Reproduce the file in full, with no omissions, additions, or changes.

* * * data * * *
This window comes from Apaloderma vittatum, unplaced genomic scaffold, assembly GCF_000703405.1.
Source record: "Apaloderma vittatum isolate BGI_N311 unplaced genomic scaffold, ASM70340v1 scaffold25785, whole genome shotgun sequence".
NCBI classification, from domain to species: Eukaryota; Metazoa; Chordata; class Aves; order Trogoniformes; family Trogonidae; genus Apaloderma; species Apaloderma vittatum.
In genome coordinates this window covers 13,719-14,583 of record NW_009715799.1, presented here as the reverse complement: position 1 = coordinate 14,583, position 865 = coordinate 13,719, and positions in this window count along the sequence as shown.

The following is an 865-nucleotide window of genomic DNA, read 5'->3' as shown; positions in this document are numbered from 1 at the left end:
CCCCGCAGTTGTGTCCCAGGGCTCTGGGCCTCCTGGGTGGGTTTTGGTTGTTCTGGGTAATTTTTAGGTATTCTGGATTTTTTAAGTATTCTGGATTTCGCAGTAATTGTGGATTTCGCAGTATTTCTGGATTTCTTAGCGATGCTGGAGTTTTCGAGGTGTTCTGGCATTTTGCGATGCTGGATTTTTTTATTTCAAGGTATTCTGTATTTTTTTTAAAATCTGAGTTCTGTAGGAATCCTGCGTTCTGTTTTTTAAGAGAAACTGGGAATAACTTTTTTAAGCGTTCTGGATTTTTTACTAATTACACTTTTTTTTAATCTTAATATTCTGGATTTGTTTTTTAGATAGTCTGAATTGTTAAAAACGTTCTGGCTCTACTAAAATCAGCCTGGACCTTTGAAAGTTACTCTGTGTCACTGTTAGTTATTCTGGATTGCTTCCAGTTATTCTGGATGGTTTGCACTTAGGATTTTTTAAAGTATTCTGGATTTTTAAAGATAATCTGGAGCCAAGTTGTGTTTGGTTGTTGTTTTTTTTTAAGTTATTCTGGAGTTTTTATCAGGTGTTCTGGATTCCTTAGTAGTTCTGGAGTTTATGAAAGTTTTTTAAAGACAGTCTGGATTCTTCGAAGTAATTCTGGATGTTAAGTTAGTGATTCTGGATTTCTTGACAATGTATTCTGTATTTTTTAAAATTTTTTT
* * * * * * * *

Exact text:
This window comes from Apaloderma vittatum, unplaced genomic scaffold, assembly GCF_000703405.1.
Source record: "Apaloderma vittatum isolate BGI_N311 unplaced genomic scaffold, ASM70340v1 scaffold25785, whole genome shotgun sequence".
NCBI classification, from domain to species: Eukaryota; Metazoa; Chordata; class Aves; order Trogoniformes; family Trogonidae; genus Apaloderma; species Apaloderma vittatum.
In genome coordinates this window covers 13,719-14,583 of record NW_009715799.1, presented here as the reverse complement: position 1 = coordinate 14,583, position 865 = coordinate 13,719, and positions in this window count along the sequence as shown.

The following is an 865-nucleotide window of genomic DNA, read 5'->3' as shown; positions in this document are numbered from 1 at the left end:
CCCCGCAGTTGTGTCCCAGGGCTCTGGGCCTCCTGGGTGGGTTTTGGTTGTTCTGGGTAATTTTTAGGTATTCTGGATTTTTTAAGTATTCTGGATTTCGCAGTAATTGTGGATTTCGCAGTATTTCTGGATTTCTTAGCGATGCTGGAGTTTTCGAGGTGTTCTGGCATTTTGCGATGCTGGATTTTTTTATTTCAAGGTATTCTGTATTTTTTTTAAAATCTGAGTTCTGTAGGAATCCTGCGTTCTGTTTTTTAAGAGAAACTGGGAATAACTTTTTTAAGCGTTCTGGATTTTTTACTAATTACACTTTTTTTTAATCTTAATATTCTGGATTTGTTTTTTAGATAGTCTGAATTGTTAAAAACGTTCTGGCTCTACTAAAATCAGCCTGGACCTTTGAAAGTTACTCTGTGTCACTGTTAGTTATTCTGGATTGCTTCCAGTTATTCTGGATGGTTTGCACTTAGGATTTTTTAAAGTATTCTGGATTTTTAAAGATAATCTGGAGCCAAGTTGTGTTTGGTTGTTGTTTTTTTTTAAGTTATTCTGGAGTTTTTATCAGGTGTTCTGGATTCCTTAGTAGTTCTGGAGTTTATGAAAGTTTTTTAAAGACAGTCTGGATTCTTCGAAGTAATTCTGGATGTTAAGTTAGTGATTCTGGATTTCTTGACAATGTATTCTGTATTTTTTAAAATTTTTTT